One way of understanding your fitness is to break your body down to parts (liver, brain, heart, quadriceps, etc) assess the fitness of each part separately, and add them up to get your total fitness.
Alternatively, you can look at just the connections between the parts: the flow of energy and information within your body even within individual cells. This is called metabolic fitness. From this perspective on fitness we can see surprising connections and new ways to improve our health.
Why Metabolic Fitness Matters
The scope of metabolic fitness is staggering. When the flow of energy and information is working well it causes:
- Increased healthspan and lifespan
- Better memory and recall
- Better sleep
- Stable and high energy and focus
- Better physical endurance
- Emotional resilience
Alternatively, when people slide into metabolic disease, energy is going to the wrong places in the body or signals aren’t being sent/received. That can contribute to many problems:
How Are We Doing?
American metabolic fitness is at an all time low…
- 88% of Americans have low metabolic fitness
- 71% of Americans are overweight or obese
- More than 120M Americans have diabetes or prediabetes84% of people with prediabetes don’t know they have it
- More than 75% of prime age Americans are ineligible for military services because of low metabolic fitness
How to Get Metabolically Fit
In theory, something as complex as our metabolism could be under a lot of influences. But in practice, for most people, the biggest thing holding their metabolism back is “chronic hyper-nutrition.”
Digesting a meal is an “all hands on deck” operation. Your body goes into “rest and digest mode” reducing alertness signals so that you won’t be thinking/doing too much while it digests.
This is a story about too much of a good thing, but it’s also about the lack of negative space in our diets.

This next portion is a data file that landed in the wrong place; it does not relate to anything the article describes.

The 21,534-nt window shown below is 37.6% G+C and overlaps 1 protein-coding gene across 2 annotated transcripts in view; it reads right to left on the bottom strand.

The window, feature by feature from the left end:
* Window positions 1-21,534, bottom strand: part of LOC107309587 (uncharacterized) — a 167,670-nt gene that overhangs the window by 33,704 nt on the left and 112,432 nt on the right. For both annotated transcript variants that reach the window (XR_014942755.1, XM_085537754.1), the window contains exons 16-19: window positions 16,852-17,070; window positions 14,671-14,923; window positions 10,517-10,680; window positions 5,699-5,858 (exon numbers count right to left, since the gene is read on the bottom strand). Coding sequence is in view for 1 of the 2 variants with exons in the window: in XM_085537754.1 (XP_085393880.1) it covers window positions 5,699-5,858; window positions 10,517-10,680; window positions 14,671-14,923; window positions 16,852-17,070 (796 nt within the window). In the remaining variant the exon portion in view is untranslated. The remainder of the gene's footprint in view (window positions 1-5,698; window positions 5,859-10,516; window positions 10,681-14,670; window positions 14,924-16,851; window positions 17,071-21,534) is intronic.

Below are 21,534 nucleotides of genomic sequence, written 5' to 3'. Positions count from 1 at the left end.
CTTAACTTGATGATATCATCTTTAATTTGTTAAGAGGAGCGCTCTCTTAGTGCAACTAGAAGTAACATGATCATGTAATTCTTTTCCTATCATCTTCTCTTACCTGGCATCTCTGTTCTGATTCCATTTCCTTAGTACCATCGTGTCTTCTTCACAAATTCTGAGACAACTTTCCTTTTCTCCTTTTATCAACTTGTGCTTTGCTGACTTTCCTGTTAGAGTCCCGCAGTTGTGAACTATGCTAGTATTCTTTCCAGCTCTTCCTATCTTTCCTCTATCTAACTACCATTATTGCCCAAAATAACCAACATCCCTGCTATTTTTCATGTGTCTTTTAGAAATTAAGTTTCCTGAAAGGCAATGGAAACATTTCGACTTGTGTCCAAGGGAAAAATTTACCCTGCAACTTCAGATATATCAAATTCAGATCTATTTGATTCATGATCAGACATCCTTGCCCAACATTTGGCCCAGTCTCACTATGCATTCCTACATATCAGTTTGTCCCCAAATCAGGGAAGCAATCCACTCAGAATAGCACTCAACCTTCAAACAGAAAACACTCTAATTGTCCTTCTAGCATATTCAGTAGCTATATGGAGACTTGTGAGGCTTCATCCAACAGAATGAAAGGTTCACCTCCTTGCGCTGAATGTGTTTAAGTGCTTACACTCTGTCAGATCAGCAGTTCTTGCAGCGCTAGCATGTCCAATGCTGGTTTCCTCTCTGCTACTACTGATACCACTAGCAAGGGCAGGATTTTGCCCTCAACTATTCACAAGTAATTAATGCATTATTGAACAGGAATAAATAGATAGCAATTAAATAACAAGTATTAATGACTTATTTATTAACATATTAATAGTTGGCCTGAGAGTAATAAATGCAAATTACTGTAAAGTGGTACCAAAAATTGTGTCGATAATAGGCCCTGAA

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Digestion is urgent because sugar is sticky — It’s important to get it out of the blood or else it will literally gum things up. As sugars from digested food begin to enter the bloodstream, It’s stored in muscle cells and, to a lesser extent, liver cells. When they can’t hold any more sugar, your metabolism converts the rest to fats. Storing those in your liver and fat cells. This takes a few hours. If you eat again before that process completes, your body stays in that digestion mode. A lot of people spend years continuously in digestion mode.
When the energy stores are full, the energy starts to leak out. Floating around the blood this extra sugars and lipids create small problems that eventually become big problems. As the hormones that signal digestion, principally insulin, are high continuously, the body stops listening, and that is the definition of metabolic dysfunction.
But that’s only half the story. There’s also the question of what your body does when you’re not in digestion mode. If digestion is an all-hands-on-deck situation, what are hands doing below deck when there is no digestion going on? To stretch my analogy to the breaking point, they’re swabbing the deck, mending the sails, and tidying their quarters. These upkeep tasks (autophagy, stem cell proliferation, senescent cell breakdown, etc) are what actively improves your metabolic fitness. The short answer for how to improve your metabolic fitness is to give your metabolism more time to do that upkeep.
Making Time for Maintenance
We designed our metabolic fitness plan to include both a coach and Citravarin (a first of its kind fasting support supplement) to help people do exactly that.